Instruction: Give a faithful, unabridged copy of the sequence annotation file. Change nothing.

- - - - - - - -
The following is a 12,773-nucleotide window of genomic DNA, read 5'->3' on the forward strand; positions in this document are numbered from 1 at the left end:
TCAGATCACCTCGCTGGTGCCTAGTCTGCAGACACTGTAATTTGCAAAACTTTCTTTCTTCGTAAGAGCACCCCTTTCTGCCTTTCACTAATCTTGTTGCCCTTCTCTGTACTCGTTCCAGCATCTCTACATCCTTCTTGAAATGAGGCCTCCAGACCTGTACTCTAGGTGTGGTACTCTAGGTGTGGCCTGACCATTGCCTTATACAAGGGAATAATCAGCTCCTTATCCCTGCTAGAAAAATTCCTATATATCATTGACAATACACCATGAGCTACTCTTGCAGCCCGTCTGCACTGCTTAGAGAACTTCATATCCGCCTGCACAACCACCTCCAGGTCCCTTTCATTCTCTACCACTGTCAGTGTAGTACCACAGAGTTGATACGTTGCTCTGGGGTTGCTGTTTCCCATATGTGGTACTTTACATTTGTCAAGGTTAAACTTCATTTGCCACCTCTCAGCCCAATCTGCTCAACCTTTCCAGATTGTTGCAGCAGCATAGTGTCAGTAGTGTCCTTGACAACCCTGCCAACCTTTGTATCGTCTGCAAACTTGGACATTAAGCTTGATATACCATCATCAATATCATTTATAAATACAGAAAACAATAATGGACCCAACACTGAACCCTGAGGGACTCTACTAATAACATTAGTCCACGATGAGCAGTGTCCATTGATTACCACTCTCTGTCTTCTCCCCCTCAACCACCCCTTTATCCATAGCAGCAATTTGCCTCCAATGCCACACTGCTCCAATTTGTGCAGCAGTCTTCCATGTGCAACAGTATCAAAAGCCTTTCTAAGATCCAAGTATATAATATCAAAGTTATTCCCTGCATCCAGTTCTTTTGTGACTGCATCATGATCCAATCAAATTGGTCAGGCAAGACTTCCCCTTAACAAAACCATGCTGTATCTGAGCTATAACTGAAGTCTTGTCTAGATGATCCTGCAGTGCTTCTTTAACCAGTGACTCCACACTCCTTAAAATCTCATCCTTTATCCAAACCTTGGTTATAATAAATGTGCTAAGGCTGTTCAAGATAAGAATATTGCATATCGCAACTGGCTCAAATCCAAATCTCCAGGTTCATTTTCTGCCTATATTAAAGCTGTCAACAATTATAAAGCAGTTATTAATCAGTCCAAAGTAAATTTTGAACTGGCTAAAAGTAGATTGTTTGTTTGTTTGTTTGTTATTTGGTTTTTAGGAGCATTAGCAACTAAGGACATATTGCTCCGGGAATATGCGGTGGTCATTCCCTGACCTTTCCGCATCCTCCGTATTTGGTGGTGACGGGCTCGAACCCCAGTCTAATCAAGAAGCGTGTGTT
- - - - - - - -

The following is a 12,773-nucleotide window of genomic DNA, read 5'->3' on the forward strand; positions in this document are numbered from 1 at the left end:
TCAGATCACCTCGCTGGTGCCTAGTCTGCAGACACTGTAATTTGCAAAACTTTCTTTCTTCGTAAGAGCACCCCTTTCTGCCTTTCACTAATCTTGTTGCCCTTCTCTGTACTCGTTCCAGCATCTCTACATCCTTCTTGAAATGAGGCCTCCAGACCTGTACTCTAGGTGTGGTACTCTAGGTGTGGCCTGACCATTGCCTTATACAAGGGAATAATCAGCTCCTTATCCCTGCTAGAAAAATTCCTATATATCATTGACAATACACCATGAGCTACTCTTGCAGCCCGTCTGCACTGCTTAGAGAACTTCATATCCGCCTGCACAACCACCTCCAGGTCCCTTTCATTCTCTACCACTGTCAGTGTAGTACCACAGAGTTGATACGTTGCTCTGGGGTTGCTGTTTCCCATATGTGGTACTTTACATTTGTCAAGGTTAAACTTCATTTGCCACCTCTCAGCCCAATCTGCTCAACCTTTCCAGATTGTTGCAGCAGCATAGTGTCAGTAGTGTCCTTGACAACCCTGCCAACCTTTGTATCGTCTGCAAACTTGGACATTAAGCTTGATATACCATCATCAATATCATTTATAAATACAGAAAACAATAATGGACCCAACACTGAACCCTGAGGGACTCTACTAATAACATTAGTCCACGATGAGCAGTGTCCATTGATTACCACTCTCTGTCTTCTCCCCCTCAACCACCCCTTTATCCATAGCAGCAATTTGCCTCCAATGCCACACTGCTCCAATTTGTGCAGCAGTCTTCCATGTGCAACAGTATCAAAAGCCTTTCTAAGATCCAAGTATATAATATCAAAGTTATTCCCTGCATCCAGTTCTTTTGTGACTGCATCATGATCCAATCAAATTGGTCAGGCAAGACTTCCCCTTAACAAAACCATGCTGTATCTGAGCTATAACTGAAGTCTTGTCTAGATGATCCTGCAGTGCTTCTTTAACCAGTGACTCCACACTCCTTAAAATCTCATCCTTTATCCAAACCTTGGTTATAATAAATGTGCTAAGGCTGTTCAAGATAAGAATATTGCATATCGCAACTGGCTCAAATCCAAATCTCCAGGTTCATTTTCTGCCTATATTAAAGCTGTCAACAATTATAAAGCAGTTATTAATCAGTCCAAAGTAAATTTTGAACTGGCTAAAAGTAGATTGTTTGTTTGTTTGTTTGTTATTTGGTTTTTAGGAGCATTAGCAACTAAGGACATATTGCTCCGGGAATATGCGGTGGTCATTCCCTGACCTTTCCGCATCCTCCGTATTTGGTGGTGACGGGCTCGAACCCCAGTCTAATCAAGAAGCGTGTGTT